Show Form

News search

News Menu:

Sign up to our Engage eNewsletter

Chartered Engineer (CEng)

Zack Tee Keat Teong PMP CEng MIMarEST

Published: 21/04/2022

Zack at workEducation and qualifications:
BEng (Hons) Mechanical Engineering, Universiti Tenaga Nasional, Malaysia

Job title:
Project Engineer/Deputy Integration Manager

Tianjin BOMESC Offshore Engineering Company Limited

What inspired you to become an engineer or pointed you towards an engineering career?
One of the biggest influences that inspired me towards a career in engineering is my father who used to work as a technician. He was the sole breadwinner in my family, not only providing us with the necessities, but with our education as well. I grew up in a small town in Malaysia, and even though times were tough back then, my father always came home with a smile, and he often shared with me how he was able to solve all the technical challenges he faced at work, which was what drove his passion in what he was doing. As a kid growing up, I was always fascinated by solving problems, both during my school years and now in the present. I guess that is why I made engineering my first choice when I was applying for my tertiary education.

Please describe your role or position within your workplace.
I am currently a project engineer involved in a first-of its-kind project undertaken by BOMESC, which is the integration of Floating Production Storage and Offloading (FPSO) topside modules. This involves lifting all the fabricated topside modules from our yard onto the Multi Purpose Floater (MPF) alongside our jetty using a heavy lift crane, and then hooking-up and integrating the topside modules with the vessel in order to convert the MPF to a FPSO.

As an expatriate from Malaysia working for BOMESC in China, my role includes project management for Engineering, Procurement and Construction (EPC) FPSO modules projects, as well as sharing common practices used by international EPC contractors. My previous assignment was working as a senior project engineer for one of the renowned Engineering, Procurement, Construction, Installation and Commissioning (EPCIC) contractors in Malaysia for a similar offshore oil and gas project.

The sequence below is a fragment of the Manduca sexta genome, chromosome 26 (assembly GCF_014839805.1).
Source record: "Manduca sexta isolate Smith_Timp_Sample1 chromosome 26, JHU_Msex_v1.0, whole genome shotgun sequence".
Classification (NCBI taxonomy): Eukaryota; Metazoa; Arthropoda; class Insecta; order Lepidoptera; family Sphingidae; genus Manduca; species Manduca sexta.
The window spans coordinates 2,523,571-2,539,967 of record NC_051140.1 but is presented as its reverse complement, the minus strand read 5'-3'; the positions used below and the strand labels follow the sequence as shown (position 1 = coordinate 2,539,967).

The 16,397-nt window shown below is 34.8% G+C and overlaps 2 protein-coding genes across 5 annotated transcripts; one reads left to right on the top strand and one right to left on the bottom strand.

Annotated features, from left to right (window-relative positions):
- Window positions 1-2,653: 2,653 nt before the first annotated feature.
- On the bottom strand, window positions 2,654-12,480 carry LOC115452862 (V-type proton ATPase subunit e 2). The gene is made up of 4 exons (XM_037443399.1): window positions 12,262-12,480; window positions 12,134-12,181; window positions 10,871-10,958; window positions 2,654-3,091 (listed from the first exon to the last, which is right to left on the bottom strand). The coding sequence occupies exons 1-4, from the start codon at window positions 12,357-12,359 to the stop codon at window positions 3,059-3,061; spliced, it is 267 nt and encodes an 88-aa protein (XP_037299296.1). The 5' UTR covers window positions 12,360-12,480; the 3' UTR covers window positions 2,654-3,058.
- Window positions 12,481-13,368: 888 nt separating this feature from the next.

Can you describe a typical working day?
To be honest, not a single day is typical when working in oil and gas EPC or EPCIC environments. There are always different challenges involved in delivering the project without compromising safety and quality, which is the utmost priority for our industry. In short, a typical working day is to solve the different challenges of the project. These challenges may be from a delay in engineering deliverables, delay in material delivery, insufficient manpower resources, project cost overrun, etc.

Are there any unique challenges or unusual aspects to your role?
As mentioned earlier, as an expatriate working in my company, my role includes sharing common practices used by international EPC contractors. However, this sharing does not mean that we impose the ideas and methods we’ve practiced internationally. We also understand the reasoning behind what has been practiced by the Chinese EPC contractors all this time. To enhance the system and overcome challenges, we combine local Chinese and international EPC contractors’ practices to optimise our project execution strategies. It is my objective to implement a project management system at my current company that will create advantages by using both Chinese and international EPC contractors’ standard practices.

What do you find most enjoyable about your job?